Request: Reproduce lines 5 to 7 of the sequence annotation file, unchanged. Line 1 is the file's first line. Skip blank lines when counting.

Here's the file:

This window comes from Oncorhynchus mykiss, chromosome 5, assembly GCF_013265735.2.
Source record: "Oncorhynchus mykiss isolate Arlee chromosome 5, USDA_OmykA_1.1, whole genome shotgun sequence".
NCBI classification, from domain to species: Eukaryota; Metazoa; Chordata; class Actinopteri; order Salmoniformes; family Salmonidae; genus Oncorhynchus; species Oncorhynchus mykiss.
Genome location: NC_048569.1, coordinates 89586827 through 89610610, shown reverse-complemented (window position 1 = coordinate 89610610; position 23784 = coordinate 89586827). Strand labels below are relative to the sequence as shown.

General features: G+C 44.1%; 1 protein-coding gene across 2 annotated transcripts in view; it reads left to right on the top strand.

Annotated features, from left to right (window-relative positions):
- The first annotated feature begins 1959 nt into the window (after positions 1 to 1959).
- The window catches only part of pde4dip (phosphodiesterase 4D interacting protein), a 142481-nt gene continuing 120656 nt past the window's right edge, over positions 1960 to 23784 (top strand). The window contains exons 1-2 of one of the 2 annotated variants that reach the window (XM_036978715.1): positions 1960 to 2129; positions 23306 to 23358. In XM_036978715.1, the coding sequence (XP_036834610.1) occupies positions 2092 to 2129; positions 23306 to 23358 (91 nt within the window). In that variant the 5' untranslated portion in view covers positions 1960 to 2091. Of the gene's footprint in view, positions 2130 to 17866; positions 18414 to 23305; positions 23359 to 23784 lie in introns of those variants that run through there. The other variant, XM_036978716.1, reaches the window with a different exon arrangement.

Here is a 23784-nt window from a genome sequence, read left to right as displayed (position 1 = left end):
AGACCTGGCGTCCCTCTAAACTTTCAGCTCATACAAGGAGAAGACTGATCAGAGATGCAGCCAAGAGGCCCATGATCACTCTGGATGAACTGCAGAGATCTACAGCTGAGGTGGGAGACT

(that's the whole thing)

General features: G+C 44.1%; 1 protein-coding gene across 2 annotated transcripts in view; it reads left to right on the top strand.

Annotated features, from left to right (window-relative positions):
- The first annotated feature begins 1959 nt into the window (after positions 1 to 1959).